When you reach any new milestone in life—whether you're working your way through school, applying for your very first job, or are in a serious relationship with someone who might be "the one"—you'll likely be on the receiving end of unsolicited comments and advice from those around you. The phase of life that seems to be associated with the most commentary from family, friends, and perfect strangers is an engagement. As soon as you start planning your wedding, people will want to know every single detail, including the whens, wheres, whys, and hows of your big day—sometimes even before you know the answers yourself! Because no bride should ever feel alone in her plight to overcome the stressors caused by wedding inquiries from those around her, we're sharing the most common (and annoying) questions brides have heard in the years, months, and weeks leading up to the wedding.
"Why aren't you hiring a DJ?"
Becca G., who's planning a Sunday afternoon ceremony then a bigger party later in the year, says she's constantly asked why she's not bringing in a musician for the first event. "It's been so frustrating getting this question. We want to have a large reception later. I thought it was a waste of money to hire a DJ for two hours when I know our relatives won't dance anyway," she says. "I'm getting tired of explaining myself over and over."
"Why are you having such a small wedding?"
The size of a wedding is something that's personal to a couple, but family and friends—both those invited and not—will inquire about your choices. "On multiple occasions, my own mother, cousin, and aunt asked why I wanted to plan a small wedding outside with just some close guests," says Jessica G. To combat these inquiries, the bride-to-be explained her reasoning. "I always said I wanted the closest people in my life to share such a special day. They still may not have agreed with what I wanted, but at least I put it in a perspective to make them understand."
"How much is that costing you?"
"I have a friend who keeps asking how much everything costs whenever we book another service for our wedding," says Hilary W. "She wanted to know how much the venue cost right off the bat! When she asked, I was honestly shocked and didn't even answer her. She later asked me what else we'd booked and what the costs were and I told her that I'd rather not answer that question." Hilary adds that her annoyance over the question was twofold: "Not only is it rude, but we want our big day to be a surprise for our guests—they don't need to know every detail we are planning."
"Can I come to your wedding?"
Creating a guest list for the wedding is one of the hardest things the bride and groom have to do for the big day, so being asked for an invite is a tense subject. "An old coworker I hadn't spoken to in about six years asked if she could come to my wedding. We weren't even that close to begin with," says Jess S.
"Have you set a date yet?"
As soon as you get engaged, it seems like everyone around you is waiting for your save-the-date. That's exactly how Cessie C. feels. "I got engaged two months ago and, while I am still trying to enjoy the engagement high, people can't stop asking whether or not I have a date, when the wedding will be, where it will be and what dress I'll be wearing," says the bride-to-be. "Wedding planning is stressful enough as it is. Annoying questions like these only add to the stress. I'm still just trying to enjoy being engaged. What I really feel like saying is, 'When we have a date and location, you'll know because you'll be invited.'"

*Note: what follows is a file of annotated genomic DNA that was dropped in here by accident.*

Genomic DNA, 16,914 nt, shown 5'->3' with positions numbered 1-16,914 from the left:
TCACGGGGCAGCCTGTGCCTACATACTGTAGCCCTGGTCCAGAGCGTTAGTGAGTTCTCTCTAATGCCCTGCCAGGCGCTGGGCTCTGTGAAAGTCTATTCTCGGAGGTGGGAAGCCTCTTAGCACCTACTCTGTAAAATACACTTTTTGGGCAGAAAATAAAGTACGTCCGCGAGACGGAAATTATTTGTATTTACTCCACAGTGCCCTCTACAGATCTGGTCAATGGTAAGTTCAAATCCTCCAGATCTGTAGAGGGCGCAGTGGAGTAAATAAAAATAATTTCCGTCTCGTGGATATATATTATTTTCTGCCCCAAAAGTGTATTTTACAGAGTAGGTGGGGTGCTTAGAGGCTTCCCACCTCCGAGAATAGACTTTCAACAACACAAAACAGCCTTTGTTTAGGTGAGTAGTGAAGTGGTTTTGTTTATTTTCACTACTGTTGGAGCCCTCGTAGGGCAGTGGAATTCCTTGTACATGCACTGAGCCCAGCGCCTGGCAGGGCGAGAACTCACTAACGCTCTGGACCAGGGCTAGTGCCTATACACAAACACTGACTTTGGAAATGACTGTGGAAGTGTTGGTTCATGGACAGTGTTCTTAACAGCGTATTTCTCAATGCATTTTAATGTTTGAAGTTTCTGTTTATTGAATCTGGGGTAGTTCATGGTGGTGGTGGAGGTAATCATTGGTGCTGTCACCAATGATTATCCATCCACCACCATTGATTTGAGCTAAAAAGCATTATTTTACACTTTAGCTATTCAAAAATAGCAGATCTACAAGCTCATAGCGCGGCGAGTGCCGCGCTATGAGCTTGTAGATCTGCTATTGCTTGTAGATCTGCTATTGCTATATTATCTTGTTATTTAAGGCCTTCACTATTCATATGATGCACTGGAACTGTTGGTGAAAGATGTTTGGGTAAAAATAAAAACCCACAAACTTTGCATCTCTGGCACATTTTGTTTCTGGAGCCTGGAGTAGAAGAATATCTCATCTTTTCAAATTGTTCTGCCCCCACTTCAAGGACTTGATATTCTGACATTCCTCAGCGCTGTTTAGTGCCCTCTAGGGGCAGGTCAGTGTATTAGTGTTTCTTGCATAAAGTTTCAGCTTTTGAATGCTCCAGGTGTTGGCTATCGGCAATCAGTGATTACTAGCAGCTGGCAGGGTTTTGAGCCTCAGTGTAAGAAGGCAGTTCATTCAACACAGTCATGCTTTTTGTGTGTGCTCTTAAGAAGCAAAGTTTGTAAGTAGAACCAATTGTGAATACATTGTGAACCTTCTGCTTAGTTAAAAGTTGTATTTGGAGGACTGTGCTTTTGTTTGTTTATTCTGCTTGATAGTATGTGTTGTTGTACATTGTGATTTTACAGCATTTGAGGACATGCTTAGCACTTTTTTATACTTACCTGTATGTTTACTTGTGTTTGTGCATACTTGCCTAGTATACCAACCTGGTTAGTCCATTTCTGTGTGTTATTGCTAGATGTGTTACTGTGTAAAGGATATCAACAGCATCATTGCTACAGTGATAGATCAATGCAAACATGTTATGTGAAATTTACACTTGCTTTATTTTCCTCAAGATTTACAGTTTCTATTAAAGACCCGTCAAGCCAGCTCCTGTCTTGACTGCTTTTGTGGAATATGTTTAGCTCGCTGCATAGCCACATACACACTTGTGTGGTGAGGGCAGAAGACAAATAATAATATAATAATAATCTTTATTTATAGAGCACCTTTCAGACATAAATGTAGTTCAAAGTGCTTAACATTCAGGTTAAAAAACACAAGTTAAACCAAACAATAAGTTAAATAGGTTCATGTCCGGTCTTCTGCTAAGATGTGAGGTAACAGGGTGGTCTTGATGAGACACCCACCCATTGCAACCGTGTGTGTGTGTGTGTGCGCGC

"Can I bring a plus-one?"
"My husband and I had a limit of 200 people for the space we had chosen and had to narrow our guest list quite a bit to accommodate. We only invited couples who had been living together or dating for at least a year to help keep our number within this limit," says Skyler G., but that didn't stop guests from asking if they could bring a plus-one. "It was definitely uncomfortable having to say no to those who asked, but we simply explained that the venue could only hold 200 guests and we were already at our max!"
"When do you think you guys will start having kids?"
"Anytime I've answered this question honestly, it opens the door for unsolicited advice and assumptions," says Melanie D. about questions surrounding children. "The advice I still get to this day is not to wait too long or I'll be an old parent or my baby could have health problems, or that there's never the right time so I shouldn't plan for it. Having children is an experience shared between two people who love each other and it should be left at that."
"What's the etiquette around gift giving?"
"I had close friends—bridesmaids even!—ask me what the protocol was for giving gifts when it comes to destination weddings…basically asking if it was necessary," says Cassy I. "I found it very tacky to ask the bride such a question. I responded with something like, 'It's totally up to the guest and what they feel comfortable giving.' I understand why it was asked—people assume that since they're traveling to your wedding and spending a bit more money in that regard, they may not have to buy a gift."
"What's your wedding theme?"
"In response I would think, 'Theme!? Am I supposed to have a theme?' This would send me into a bridezilla panic," laughs Rachel S. "Finally, I would stupidly respond, 'Marriage. Marriage is our theme.' I was planning our wedding, not a 5-year-old's birthday party. You don't need a theme, if you don't want a theme."